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selenology(sel-ĕ-nol -ŏ-jee) The scientific study of the Moon. See also moonquakes; Moon rocks; stratigraphy.
the scientific discipline that studies the structure and the chemical and mineralogical composition of the moon. The shape of the moon and the metrical characteristics of its relief are the subject of selenodesy. Selenology arose in the mid-20th century when it became possible to carry out direct investigations of the moon by means of artificial lunar satellites and instruments delivered to the surface of the moon by space vehicles.
In addition to astrophysical methods, selenology makes use of the techniques of geophysics and geochemistry. The difficulties associated with the investigation of the moon led to the development of methods of remote analysis of rocks, in particular, analysis based on the radioactivity of rocks; such analysis can be successfully carried out by means of instruments in artificial lunar satellites. Micromethods, which permit the study of specimens weighing milligrams or fractions of a milligram, have received extensive development in the investigation of specimens of lunar rock that have been brought to the earth. These methods include, in particular, scanning electron microscopy, the use of an electron microprobe, and neutron activation analysis. Investigations of the internal structure of the moon make use of active and passive seismic experiments and electromagnetic probing techniques. In the case of electromagnetic probing, studies are usually made of the electromagnetic fields excited within the moon by the electromagnetic field of the solar wind. Analysis of the motions of artificial lunar satellites has produced results of great importance for the study of the lunar gravitational field. These results have led to the discovery of mascons, which are large nonequilibrium concentrations of mass. Although the moon apparently lacks a general magnetic field at the present time, magnetic anomalies exist, which are evidence of the inhomogeneity of at least the outer layers of the moon.
Selenological studies have led to the concept of the moon as a cosmic body with a complex history of development. In the early stage of its existence the moon underwent complete, or nearly complete chemical differentiation. This situation apparently is characteristic to some extent of all terrestrial planets.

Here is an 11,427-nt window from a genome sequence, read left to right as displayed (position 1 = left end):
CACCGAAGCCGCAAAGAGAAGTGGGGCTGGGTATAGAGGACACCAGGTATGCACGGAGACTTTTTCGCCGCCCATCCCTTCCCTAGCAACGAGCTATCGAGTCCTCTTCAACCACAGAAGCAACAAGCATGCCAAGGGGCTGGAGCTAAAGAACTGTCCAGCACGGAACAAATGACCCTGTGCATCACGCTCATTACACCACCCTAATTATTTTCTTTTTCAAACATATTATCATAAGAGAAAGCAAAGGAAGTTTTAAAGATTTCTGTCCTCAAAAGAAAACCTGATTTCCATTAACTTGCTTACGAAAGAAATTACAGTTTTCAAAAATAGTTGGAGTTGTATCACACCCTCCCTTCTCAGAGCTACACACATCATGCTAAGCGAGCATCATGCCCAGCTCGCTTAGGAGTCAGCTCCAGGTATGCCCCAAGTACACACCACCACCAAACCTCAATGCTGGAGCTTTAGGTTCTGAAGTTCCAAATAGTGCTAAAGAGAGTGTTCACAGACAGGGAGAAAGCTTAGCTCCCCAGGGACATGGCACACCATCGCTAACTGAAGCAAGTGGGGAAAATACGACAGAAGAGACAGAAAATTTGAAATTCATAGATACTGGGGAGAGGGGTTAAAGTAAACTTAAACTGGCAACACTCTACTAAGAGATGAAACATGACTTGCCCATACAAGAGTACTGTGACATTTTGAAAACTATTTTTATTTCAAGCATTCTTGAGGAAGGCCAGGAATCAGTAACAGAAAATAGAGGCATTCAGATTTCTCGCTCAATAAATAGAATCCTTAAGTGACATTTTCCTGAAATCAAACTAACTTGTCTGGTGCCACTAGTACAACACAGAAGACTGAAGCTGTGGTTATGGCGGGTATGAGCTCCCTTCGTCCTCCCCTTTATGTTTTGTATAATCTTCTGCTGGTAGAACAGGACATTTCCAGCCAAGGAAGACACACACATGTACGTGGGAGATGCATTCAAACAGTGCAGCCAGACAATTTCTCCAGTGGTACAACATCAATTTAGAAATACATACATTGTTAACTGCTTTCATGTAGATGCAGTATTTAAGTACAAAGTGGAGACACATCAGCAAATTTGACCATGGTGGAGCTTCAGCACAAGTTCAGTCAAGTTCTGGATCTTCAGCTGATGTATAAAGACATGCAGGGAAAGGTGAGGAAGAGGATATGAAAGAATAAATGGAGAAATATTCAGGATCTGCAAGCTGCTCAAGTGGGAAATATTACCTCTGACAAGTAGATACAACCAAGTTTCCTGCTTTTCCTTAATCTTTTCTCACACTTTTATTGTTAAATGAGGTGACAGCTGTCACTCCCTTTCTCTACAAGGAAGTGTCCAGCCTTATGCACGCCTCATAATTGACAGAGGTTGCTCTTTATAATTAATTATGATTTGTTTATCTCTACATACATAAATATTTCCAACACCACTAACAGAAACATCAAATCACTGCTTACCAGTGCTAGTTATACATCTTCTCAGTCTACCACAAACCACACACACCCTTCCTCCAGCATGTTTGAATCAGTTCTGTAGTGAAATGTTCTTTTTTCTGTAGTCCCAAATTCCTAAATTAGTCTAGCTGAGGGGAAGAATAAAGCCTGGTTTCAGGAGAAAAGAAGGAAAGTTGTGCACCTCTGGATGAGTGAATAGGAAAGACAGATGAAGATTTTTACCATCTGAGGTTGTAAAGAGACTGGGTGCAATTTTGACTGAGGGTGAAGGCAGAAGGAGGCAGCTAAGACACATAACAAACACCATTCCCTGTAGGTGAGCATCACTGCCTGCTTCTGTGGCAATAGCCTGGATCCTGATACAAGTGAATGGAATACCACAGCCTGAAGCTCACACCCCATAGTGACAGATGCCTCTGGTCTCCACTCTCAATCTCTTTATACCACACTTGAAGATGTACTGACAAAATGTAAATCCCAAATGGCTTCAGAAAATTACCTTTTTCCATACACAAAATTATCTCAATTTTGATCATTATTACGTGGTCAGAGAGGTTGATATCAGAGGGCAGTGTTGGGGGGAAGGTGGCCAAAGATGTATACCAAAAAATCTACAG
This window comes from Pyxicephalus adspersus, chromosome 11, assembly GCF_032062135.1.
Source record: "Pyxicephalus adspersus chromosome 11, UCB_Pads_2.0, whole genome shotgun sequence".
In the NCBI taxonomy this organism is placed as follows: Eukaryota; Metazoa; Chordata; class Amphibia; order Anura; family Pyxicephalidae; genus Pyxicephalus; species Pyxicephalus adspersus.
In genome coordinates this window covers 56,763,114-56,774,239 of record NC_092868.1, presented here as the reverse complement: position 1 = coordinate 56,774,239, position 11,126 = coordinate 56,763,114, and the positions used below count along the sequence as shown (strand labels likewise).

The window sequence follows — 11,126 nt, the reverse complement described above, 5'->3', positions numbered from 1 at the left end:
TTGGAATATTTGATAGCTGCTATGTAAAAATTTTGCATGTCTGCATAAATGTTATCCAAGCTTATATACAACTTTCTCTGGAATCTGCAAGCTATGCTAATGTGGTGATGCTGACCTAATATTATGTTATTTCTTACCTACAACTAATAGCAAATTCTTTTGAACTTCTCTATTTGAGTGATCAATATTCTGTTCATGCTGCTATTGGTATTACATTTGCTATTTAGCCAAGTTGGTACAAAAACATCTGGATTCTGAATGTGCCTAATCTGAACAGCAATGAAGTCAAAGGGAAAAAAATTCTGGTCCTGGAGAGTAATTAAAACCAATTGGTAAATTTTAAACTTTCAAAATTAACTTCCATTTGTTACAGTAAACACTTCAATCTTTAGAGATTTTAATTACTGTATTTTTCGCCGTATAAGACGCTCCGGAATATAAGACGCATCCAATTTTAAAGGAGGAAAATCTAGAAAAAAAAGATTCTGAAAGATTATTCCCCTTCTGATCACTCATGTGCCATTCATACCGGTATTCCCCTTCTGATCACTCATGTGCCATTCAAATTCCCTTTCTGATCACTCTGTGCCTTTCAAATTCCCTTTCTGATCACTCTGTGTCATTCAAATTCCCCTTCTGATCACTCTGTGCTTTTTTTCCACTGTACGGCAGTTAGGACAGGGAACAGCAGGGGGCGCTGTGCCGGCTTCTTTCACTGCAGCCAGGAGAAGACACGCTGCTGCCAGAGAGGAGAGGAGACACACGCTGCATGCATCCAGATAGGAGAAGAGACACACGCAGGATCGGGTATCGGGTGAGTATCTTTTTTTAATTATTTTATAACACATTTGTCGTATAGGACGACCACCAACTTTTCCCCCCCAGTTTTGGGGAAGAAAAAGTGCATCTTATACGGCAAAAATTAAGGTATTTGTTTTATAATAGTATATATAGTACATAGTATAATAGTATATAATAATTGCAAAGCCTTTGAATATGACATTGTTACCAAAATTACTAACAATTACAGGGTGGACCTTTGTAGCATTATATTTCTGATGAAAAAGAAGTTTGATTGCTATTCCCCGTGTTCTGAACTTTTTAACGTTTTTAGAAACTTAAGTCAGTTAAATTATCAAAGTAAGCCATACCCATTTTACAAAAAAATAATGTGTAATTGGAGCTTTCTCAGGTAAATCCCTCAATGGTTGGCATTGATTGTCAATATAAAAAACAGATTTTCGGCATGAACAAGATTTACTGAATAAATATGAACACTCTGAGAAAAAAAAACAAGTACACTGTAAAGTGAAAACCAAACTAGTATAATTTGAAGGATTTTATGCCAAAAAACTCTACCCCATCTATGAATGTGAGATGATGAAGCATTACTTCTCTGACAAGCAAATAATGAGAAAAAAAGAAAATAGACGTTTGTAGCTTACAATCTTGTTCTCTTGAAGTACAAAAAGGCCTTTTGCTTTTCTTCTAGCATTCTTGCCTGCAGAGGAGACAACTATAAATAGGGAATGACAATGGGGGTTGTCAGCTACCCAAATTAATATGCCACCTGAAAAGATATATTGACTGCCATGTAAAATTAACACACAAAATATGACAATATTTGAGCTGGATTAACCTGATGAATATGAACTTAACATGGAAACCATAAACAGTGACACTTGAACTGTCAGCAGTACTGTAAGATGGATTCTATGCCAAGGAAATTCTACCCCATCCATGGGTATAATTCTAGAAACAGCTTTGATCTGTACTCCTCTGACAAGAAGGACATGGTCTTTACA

The methods of selenology are an extension and generalization of the methods of the earth sciences, but these methods cannot be simply transferred to lunar conditions. Because of the change in conditions, new factors are dominant, and the methods of investigation must consequently be modified. This concern with new factors has had an influence on the earth sciences. For example, in contrast to the earth, where water is the primary erosive agent, meteoritic impact is the principal erosive force on the moon, where there is no water. The elucidation of the role of meteorites in the formation of the lunar landscape has drawn the attention of investigators to the study of meteoritic craters on the earth.
The development of selenological research is of special interest because the moon is, as it were, a testing ground reproducing the conditions on bodies of the solar system that lack an atmosphere or have a rarefied atmosphere. Under these conditions, research using automatic equipment is particularly important, since the participation of man in the direct investigation of many bodies in the solar system entails substantial difficulties.
G. A. LEIKIN